The British drama Mogul Mowgli has just premiered at the BFI London Film Festival, and BFI Distribution has picked up it up for a highly sough-after theatrical slot later this month, on October 30th. It tells the story of a British-Pakistani rapper about to embark on his world tour, when he’s tragically diagnosed with an autoimmune disease. The movie was directed and written by American-Pakistani helmer Bassam Tariq, and co-written and starred by British-Pakistani actor Rizwan Ahmed.
Dan Daniel sat down with Bassem in order to find out more about the origins of the film, his creative collaboration with the Ahmed (who happens to be a rapper, and all the songs in the movie), the learnt lessons and also a curious visual connection between Islam and the NHS!
Dan Daniel – Riz Ahmed has a writing credit on the film. How collaborative was the process of making Mogul Mowgli?
Bassam Tariq – Massively collaborative. We took every step together on building the character of Zed (Riz Ahmed). He’s an amalgamation of both him and I. And you know, the world that we built around Zed, so much of it was his family and my family and the conditions and everything – we took bits and pieces of both of our lives and that’s how we put it together.
DD – So how did it all begin? What made Riz and you decide that you could make this film?
BT – Yeah, that’s a good question! Cinereach are this incredible arts organisation who gave us some money – seed funding – to go to Pakistan to explore. So Riz and I went to Pakistan together and it was really our first time getting to know one another and seeing what we were about and how we can work together. And in that relationship, there in that trip, it cemented to me the importance of music in this film and how we could possibly use music to ground these experiences and build something that was unlike anything we had ever seen before. And I think I wanted to use the arc of music and Riz’s lyrical capacity because I think it’s quite exciting, so I wanted to push him musically. So much of this film was seeing how far I could push Riz into doing exciting and weird things!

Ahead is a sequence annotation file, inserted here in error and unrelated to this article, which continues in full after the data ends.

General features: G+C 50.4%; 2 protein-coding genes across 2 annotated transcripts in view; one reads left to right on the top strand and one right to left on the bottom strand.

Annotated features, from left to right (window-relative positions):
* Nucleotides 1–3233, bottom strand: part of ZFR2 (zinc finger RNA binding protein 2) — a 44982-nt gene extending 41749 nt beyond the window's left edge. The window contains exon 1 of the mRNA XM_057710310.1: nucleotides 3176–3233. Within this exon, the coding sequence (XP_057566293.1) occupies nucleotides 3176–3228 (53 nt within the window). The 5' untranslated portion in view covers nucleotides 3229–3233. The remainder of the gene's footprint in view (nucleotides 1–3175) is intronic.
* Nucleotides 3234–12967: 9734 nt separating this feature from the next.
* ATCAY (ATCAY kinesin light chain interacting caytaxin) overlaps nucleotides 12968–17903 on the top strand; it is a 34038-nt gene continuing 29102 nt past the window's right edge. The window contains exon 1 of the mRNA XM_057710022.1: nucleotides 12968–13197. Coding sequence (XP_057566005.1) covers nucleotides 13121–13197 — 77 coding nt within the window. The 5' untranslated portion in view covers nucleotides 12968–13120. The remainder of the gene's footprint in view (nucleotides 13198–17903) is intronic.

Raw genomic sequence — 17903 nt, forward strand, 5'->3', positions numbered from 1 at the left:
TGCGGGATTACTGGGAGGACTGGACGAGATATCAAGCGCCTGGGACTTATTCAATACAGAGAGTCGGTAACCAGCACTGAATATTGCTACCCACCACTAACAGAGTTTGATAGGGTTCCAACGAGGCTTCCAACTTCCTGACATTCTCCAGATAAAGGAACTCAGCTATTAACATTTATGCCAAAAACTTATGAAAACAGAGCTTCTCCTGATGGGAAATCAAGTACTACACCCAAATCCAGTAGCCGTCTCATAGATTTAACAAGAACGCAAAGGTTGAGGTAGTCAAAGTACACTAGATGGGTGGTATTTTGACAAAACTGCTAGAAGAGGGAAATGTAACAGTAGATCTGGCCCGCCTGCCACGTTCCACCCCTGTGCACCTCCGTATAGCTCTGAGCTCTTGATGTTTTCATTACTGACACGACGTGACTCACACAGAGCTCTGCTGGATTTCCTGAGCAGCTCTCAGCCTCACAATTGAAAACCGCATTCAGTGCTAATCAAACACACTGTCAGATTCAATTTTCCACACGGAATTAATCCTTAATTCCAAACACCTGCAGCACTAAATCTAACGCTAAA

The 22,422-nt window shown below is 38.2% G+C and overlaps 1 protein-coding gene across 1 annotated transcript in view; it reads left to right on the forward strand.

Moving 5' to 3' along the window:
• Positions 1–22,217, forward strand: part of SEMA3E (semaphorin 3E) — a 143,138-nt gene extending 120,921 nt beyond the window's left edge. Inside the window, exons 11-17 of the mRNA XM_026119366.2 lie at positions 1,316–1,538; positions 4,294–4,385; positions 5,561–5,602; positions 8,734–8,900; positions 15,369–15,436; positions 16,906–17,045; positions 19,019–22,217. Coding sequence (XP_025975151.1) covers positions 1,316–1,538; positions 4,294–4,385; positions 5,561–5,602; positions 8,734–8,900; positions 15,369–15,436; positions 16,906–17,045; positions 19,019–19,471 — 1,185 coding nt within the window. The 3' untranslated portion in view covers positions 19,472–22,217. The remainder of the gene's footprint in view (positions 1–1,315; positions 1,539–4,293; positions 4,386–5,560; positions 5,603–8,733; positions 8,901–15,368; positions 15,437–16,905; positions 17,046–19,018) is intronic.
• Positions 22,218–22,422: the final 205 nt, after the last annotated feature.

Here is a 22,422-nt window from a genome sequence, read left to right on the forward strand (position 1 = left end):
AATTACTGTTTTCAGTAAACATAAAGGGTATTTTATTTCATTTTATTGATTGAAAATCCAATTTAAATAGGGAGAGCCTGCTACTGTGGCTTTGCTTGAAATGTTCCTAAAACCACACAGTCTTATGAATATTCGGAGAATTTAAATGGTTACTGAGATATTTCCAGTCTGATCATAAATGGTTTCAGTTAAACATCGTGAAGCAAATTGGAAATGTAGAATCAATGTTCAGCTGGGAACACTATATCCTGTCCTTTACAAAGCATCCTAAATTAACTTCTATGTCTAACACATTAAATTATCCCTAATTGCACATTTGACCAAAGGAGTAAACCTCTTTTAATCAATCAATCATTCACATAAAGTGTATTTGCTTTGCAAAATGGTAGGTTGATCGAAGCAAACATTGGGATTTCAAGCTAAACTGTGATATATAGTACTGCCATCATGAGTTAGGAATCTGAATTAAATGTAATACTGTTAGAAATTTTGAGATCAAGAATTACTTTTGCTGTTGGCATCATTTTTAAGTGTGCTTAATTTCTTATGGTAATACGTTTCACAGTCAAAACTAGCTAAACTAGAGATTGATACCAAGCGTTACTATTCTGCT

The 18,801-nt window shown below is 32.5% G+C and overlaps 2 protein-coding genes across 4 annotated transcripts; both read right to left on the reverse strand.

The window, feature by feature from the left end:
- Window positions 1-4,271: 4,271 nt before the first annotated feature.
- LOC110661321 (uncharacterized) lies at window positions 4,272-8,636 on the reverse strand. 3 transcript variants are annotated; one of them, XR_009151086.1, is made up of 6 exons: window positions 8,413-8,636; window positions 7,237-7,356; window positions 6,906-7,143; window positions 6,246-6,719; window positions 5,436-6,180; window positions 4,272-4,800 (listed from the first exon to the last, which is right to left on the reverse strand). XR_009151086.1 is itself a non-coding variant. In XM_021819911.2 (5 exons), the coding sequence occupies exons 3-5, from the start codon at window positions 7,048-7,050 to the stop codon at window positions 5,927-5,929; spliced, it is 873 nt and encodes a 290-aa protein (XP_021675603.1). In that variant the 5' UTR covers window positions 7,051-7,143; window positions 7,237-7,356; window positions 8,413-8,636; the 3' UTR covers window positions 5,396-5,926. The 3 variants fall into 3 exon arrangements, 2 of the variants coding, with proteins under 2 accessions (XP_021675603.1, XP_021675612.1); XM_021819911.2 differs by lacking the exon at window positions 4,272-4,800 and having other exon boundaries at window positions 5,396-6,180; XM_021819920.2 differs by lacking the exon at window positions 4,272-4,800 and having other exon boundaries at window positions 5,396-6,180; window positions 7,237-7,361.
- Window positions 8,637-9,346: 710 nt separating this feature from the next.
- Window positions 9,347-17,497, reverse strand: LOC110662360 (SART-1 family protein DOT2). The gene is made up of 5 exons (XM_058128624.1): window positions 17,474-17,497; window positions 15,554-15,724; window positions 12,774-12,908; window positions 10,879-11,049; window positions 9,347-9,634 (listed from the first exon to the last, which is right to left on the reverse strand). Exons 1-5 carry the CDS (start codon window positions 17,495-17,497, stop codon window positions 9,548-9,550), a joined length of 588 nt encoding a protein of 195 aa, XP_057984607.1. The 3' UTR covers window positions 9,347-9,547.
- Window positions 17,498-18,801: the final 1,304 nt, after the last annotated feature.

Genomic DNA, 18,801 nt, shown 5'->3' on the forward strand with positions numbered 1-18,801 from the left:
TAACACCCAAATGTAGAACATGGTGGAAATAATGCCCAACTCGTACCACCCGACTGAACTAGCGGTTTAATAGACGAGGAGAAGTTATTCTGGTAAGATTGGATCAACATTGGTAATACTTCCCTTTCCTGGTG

DD – Were the lyrics penned by Riz in their entirety?
BT – Yeah! Riz would pen all the lyrics but he would always run them by me and I’d say, “I don’t know if that makes sense, maybe we could try it this way or this way etc.”. But it’s all Riz, sitting there in a room right before we’re about to film like “uh what if we say this? What if we say that?”. I also have to say that Adam Biskupski our editor did a phenomenal job of building out some of the lyrics because some things got really long, so we had to cut it down and work out, how we do make sure the lyrics are still making sense and we are cutting in a way that feels elegant and we are not losing the rhythms of the words, or the intensity?
DD – Your film is a great character study. Did you and Riz have any rehearsal time in order to build his performance?
BT – We had maybe a day or two in rehearsal, man. I was able to meet with all the actors one-on-one and tell them, “look, we are all going to be figuring this out on the day and we are bringing our best”, and I think that kind of worked for us, that element of throwing ourselves into it and not having too much preparation, so I think it was giving people the space to explore and bring their best, and it was exciting to see how people were really able to shine that way. There were a lot of meetings I had with Nabhaan Rizwan, the actor that plays RPG, and of course Riz and I were working non-stop on the project together, so everything was like a weird rehearsal when we were figuring things out.